One of my favorite scenes from the show, Scandal, is when the audience first learns who Olivia’s father is. He scolds her for her behavior that has gotten her into a scandal of her own. Then he reminds her of one of the lessons he drilled into her as a child. “How many times have I told you…you have to be what?” After her father yells, “What!!?” Olivia finally responds. “Twice as good”
Most young, Black, children have heard their parents say this line. “You have to be twice as good, to get half of what they have.” I heard it from my mother and grandfather. I never doubted the validity of the statement, but the reality of its truth is only now resonating.
This month many children return to school and to different expectations.
As someone who works with children, I see the full spectrum of academic achievement. Lately, while working with clients with less than perfect grades or difficulties focusing, I realized that their plight is very different from my cousin who shared the same issues. It is important to note, at the time of this writing here, none of my clients are of color. I look at what I saw growing up with other kids and see the challenges that lie ahead for Black children with average grades. However, while working with clients with the same grades, I see the advantages they have. They will not have to face the added responsibility of breaking a stereotype. They will not have to worry about getting past an interviewer’s preconceived notions about their race. They will not have to think about how ethnic their name sounds or reads on an application. If my client and my cousin seek the same opening, with the same average grades, chances are my client gets in, while my cousin slips through the cracks.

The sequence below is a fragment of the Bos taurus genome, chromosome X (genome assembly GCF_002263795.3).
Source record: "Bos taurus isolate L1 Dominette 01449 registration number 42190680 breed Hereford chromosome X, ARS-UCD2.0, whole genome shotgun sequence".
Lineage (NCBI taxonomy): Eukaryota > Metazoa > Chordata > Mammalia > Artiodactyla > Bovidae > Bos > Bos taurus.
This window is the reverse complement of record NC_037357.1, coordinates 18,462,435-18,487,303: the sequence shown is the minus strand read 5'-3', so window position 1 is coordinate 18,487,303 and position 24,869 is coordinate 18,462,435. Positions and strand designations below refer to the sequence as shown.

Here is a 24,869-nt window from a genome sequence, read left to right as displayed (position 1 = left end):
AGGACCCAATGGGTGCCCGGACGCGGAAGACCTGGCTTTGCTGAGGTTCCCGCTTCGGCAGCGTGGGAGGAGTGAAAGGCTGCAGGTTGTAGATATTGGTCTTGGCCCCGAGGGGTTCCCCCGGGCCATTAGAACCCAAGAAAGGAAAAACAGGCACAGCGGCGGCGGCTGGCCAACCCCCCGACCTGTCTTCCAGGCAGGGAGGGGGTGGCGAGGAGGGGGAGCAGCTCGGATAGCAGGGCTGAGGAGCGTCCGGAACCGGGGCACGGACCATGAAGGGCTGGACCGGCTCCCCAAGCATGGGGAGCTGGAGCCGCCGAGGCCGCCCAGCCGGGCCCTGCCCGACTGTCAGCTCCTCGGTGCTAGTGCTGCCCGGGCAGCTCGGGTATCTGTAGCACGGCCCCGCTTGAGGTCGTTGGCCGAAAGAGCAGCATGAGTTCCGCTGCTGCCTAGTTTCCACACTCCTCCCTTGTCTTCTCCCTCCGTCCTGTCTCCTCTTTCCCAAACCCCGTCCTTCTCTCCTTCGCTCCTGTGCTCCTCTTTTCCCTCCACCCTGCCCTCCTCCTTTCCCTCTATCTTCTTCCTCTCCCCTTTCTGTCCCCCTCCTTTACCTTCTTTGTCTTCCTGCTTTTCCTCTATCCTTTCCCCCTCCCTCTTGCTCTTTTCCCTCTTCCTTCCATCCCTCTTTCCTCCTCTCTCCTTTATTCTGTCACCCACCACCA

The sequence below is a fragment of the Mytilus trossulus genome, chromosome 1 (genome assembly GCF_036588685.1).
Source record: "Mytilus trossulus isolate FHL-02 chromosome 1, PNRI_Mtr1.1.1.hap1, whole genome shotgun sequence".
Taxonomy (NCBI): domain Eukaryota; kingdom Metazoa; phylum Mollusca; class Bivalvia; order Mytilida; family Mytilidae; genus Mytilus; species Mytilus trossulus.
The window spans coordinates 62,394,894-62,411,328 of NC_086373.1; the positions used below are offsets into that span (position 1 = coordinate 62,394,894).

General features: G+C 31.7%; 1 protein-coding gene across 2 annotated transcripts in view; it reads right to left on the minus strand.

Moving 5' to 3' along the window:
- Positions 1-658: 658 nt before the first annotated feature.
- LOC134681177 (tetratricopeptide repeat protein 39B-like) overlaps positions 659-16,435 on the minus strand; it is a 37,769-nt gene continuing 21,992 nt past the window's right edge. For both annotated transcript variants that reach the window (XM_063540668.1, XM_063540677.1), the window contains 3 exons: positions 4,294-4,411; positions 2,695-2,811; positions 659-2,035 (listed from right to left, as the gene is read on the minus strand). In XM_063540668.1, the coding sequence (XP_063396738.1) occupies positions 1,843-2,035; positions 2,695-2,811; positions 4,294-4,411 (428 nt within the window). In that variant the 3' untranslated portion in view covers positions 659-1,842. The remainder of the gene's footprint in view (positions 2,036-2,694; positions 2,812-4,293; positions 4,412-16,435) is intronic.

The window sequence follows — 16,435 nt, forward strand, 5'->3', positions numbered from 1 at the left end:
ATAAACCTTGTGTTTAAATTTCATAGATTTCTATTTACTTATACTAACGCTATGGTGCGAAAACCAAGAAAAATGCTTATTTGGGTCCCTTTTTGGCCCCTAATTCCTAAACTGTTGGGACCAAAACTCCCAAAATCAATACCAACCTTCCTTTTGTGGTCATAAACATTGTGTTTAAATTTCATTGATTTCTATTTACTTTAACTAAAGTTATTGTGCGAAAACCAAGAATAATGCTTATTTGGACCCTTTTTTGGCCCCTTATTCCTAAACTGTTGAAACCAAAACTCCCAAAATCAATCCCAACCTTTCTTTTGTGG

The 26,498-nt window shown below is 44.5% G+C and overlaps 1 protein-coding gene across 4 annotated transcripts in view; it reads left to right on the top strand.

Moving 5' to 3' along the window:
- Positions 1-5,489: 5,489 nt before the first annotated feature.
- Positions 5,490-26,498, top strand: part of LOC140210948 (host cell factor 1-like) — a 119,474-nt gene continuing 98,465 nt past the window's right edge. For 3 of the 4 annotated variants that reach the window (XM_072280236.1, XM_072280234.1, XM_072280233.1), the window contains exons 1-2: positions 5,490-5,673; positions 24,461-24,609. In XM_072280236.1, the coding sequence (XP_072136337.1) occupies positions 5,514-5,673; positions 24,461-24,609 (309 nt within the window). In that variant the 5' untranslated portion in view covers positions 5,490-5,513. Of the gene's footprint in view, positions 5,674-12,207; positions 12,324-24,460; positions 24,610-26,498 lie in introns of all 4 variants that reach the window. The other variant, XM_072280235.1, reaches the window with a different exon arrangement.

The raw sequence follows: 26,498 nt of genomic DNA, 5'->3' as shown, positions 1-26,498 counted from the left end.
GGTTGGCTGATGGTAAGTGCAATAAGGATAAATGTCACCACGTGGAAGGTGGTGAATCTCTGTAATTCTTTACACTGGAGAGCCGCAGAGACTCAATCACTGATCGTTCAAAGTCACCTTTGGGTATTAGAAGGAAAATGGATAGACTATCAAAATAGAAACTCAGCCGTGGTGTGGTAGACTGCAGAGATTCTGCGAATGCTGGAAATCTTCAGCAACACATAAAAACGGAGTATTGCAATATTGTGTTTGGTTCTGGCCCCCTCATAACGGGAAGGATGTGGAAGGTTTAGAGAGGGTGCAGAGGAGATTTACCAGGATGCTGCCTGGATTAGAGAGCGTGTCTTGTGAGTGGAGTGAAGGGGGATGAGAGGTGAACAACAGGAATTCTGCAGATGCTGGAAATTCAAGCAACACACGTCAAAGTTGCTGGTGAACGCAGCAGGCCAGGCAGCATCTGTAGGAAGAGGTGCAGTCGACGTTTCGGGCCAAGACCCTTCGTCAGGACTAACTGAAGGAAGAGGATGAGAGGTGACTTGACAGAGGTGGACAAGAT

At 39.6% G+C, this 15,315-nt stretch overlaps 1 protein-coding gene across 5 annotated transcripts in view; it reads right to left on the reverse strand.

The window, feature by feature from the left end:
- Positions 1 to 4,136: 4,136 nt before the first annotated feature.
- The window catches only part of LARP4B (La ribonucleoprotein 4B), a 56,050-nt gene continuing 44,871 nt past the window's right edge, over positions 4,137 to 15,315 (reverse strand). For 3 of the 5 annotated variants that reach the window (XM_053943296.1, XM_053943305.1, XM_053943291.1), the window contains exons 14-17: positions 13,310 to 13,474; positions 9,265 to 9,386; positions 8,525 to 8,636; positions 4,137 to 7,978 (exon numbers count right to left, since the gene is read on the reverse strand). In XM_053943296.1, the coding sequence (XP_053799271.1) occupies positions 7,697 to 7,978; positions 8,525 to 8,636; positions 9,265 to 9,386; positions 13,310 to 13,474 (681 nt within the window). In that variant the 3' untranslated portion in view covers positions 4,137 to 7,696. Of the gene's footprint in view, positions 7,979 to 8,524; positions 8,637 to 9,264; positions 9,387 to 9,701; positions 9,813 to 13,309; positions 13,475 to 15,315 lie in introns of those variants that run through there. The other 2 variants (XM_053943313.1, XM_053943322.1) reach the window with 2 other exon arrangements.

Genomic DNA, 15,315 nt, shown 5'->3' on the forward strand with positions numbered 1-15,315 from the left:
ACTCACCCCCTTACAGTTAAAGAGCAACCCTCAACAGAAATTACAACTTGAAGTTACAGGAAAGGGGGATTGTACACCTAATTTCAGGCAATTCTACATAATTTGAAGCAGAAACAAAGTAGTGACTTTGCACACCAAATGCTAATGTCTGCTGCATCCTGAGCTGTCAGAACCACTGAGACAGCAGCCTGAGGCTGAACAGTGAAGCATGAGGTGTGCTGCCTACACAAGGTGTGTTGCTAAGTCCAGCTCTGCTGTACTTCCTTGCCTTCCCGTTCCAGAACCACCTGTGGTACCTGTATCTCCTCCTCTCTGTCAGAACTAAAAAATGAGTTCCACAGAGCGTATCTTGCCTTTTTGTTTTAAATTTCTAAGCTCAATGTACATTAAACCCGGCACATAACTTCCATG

Click here for great video on racial issues with children.
Success does not come easy for most people, no matter the race. The unfortunate reality is that the playing field is not level. On this playing field, average is not the best for anyone and it is the absolute worst for Black children. I get it now. To level the playing field as a Black student, we must be excellent in all that we do. While excellence can be a goal for other races, it must be a standard for minorities. It is our excellence that will break stereotypes, get us past preconceived notions and make people see beyond our name.
I absolutely encourage pursuing excellence. It just ticks me off that it takes excellence for a black person to get what the average white person has.